Getting Started with Pelican
There are a few things you'll need to get started with Pelican:
pelicanconf.py- pelican configuration file
content/- directory containing materials to render into a static site
- (optional) theme - either a local directory containing a theme, or a system-wide pelican theme
Use the magic-flying-pelican repository as a seed repo for getting started with Pelican.
Basically, copy the contents of the
into your own repository, and modify the contents for
your own static site.
We'll walk through what the
pelican/ directory contains and what you
need to change to get a simple static site up and running.
How Pelican Works
Let's cover the 101 of how Pelican works.
Pelican takes a pile of HTML, markdown, and other files, and compiles them into a static site. (The advantage of using a static site instead of a dynamic server like Flask or a dynamic language like PHP is speed.)
To do that, it reads configuration settings from
pelicanconf.py, which tell Pelican where to look
for the raw files, as well as other settings like
the theme to use.
The default location of content is the
directory, but more can be added.
The default behavior for Pelican is to serve a blog with a few static pages, but users can define themes that are static pages only (no blog component).
The themes work by providing a set of static files and a set of HTML Jinja templates. Pelican uses the static content and the theme to render the final page.
See pelican-themes repository for themes.
See live gallery of pelican themes.
Repository and Branch Layout
When using Pelican to create a static site on Github Pages, you will need to organize your repository and set up branches as follows.
Recommended way: project page
If you are hosting a project Github Pages site (that is, a Github Pages page for any arbitrary Github project), you should organize your repo as follows:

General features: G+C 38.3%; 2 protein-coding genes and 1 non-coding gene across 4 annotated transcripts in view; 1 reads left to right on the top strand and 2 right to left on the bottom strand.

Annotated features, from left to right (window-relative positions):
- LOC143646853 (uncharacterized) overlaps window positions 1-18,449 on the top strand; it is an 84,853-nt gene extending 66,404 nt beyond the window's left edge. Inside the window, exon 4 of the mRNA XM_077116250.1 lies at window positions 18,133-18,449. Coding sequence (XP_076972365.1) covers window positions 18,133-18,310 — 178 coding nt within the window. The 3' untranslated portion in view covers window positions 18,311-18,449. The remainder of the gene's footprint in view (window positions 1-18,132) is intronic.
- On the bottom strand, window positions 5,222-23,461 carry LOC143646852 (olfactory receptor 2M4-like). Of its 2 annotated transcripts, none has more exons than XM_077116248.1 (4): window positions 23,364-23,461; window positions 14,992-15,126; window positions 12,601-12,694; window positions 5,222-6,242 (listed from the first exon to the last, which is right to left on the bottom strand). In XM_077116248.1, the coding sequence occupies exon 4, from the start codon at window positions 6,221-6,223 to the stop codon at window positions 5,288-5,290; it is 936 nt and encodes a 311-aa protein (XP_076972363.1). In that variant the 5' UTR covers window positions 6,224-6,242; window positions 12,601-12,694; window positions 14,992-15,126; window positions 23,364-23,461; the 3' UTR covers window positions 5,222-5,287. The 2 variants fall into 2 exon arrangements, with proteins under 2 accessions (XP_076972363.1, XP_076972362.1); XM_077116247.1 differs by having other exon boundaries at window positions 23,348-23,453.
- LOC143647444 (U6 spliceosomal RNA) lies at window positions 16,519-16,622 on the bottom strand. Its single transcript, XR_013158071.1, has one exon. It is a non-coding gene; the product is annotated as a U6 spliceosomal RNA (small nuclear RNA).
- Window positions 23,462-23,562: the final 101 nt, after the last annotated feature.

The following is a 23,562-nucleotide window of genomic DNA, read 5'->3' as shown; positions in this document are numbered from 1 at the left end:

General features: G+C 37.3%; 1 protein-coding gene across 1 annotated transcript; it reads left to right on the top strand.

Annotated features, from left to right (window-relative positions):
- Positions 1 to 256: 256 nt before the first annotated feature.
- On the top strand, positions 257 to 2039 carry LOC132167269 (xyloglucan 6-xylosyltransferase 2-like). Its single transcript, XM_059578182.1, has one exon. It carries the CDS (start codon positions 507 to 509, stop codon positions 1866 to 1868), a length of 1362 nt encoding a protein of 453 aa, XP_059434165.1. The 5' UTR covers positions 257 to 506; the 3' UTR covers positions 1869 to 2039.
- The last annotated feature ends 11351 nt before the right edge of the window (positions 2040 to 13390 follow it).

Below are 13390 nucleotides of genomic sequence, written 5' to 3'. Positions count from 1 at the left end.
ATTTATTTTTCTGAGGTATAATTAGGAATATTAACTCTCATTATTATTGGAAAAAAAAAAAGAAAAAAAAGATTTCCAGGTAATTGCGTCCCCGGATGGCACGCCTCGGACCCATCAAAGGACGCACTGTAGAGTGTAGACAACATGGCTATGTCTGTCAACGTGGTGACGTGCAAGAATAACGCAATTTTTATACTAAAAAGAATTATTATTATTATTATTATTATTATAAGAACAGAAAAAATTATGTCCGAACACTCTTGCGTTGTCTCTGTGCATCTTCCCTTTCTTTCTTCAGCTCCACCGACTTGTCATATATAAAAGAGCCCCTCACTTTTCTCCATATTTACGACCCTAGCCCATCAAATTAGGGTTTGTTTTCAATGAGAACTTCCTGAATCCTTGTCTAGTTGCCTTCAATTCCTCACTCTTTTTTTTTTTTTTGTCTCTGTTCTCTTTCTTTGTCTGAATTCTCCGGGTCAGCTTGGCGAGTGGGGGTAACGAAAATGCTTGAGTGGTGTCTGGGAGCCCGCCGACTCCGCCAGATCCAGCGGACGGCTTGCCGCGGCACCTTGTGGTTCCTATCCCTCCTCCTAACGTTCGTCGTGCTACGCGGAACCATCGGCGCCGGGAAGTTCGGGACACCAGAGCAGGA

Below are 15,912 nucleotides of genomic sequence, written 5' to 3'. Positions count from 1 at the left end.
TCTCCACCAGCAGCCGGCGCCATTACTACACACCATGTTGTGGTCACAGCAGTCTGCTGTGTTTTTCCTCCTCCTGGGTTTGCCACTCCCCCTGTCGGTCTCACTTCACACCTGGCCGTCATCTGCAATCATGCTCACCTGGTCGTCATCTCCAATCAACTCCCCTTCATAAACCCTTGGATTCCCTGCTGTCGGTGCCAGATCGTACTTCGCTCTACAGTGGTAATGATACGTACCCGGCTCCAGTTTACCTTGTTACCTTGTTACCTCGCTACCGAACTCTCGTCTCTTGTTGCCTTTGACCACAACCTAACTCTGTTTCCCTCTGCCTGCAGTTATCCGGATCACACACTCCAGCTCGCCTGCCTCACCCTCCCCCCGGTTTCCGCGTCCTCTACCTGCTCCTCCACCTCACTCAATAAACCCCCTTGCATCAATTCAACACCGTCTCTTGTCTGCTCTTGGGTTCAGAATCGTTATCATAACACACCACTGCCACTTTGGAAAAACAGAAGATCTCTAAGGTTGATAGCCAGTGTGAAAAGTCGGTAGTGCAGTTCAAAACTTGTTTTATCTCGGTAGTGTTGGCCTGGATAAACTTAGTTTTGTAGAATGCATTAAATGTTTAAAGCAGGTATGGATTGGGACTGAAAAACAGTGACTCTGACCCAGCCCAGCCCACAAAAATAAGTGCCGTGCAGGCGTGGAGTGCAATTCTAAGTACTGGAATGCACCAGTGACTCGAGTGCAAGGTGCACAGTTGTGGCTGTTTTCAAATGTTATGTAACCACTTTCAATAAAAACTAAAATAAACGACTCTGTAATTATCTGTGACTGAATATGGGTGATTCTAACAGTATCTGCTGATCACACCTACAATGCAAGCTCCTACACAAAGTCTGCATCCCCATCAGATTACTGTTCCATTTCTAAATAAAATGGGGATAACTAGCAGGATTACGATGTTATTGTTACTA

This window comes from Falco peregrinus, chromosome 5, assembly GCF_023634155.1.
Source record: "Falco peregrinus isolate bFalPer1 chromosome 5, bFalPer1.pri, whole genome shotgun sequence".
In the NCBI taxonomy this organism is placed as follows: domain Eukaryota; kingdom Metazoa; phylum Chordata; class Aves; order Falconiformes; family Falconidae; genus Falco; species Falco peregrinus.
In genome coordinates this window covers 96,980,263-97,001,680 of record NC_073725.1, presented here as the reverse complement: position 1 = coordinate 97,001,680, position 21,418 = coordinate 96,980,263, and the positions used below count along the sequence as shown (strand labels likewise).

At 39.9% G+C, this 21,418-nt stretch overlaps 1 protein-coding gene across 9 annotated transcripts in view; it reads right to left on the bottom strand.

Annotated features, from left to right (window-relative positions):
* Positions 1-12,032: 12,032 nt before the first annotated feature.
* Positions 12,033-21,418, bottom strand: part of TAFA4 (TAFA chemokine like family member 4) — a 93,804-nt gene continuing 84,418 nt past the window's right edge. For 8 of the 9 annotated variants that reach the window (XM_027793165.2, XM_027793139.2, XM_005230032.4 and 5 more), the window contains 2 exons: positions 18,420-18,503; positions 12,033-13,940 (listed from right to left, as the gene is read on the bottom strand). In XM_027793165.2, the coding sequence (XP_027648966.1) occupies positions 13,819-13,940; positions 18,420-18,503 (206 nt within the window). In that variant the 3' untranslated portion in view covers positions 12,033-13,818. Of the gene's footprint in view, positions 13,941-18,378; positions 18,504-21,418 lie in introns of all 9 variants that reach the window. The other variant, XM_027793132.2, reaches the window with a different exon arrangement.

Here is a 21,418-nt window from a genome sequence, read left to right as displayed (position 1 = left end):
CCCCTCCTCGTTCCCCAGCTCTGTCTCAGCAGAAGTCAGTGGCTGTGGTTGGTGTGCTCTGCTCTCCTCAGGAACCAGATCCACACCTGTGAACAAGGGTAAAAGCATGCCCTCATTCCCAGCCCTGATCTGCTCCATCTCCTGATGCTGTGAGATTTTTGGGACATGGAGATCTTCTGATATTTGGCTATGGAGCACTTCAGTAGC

gh-pagesbranch contains all static content
masterbranch contains the pelican site
Uncommon way: personal page
If you are hosting a personal Github Pages site
(a repository under the account
yourusername.github.io), this should be
organized as follows:
masterbranch contains all static content
sourcebranch contains the
Clean way: pelican as a separate branch
If you have a large project or you really don't want to clutter your repository branch with Pelican files, you can also set up a three-branch model as follows:
masterbranch contains the source code for your project (no Pelican files)
sourcebranch contains the Pelican files for your site
gh-pagescontains all static content for the Github Pages page
While Pelican is flexible enough to handle many
directory layouts, let's cover a common pattern:
putting markdown files into
my-cool-project/ pelican/ pelicanconf.py output/ index.html ... content/ posts/ blog-post-1.md blog-post-2.md blog-post-3.md pages/ faq.md about.md contact.md img/ my-image-1.jpg my-image-2.jpg my-image-3.jpg
The pelican directory contains a configuration
pelicanconf.py, a folder with content
content/, and an output directory
where the final static files for the site go.
output/ directory will not be present
until you generate site content (see generating).
output/ directory should be ignored by git.
In a later section of this document we will cover
a pattern for linking output to a Github Pages
site (see workflow: update).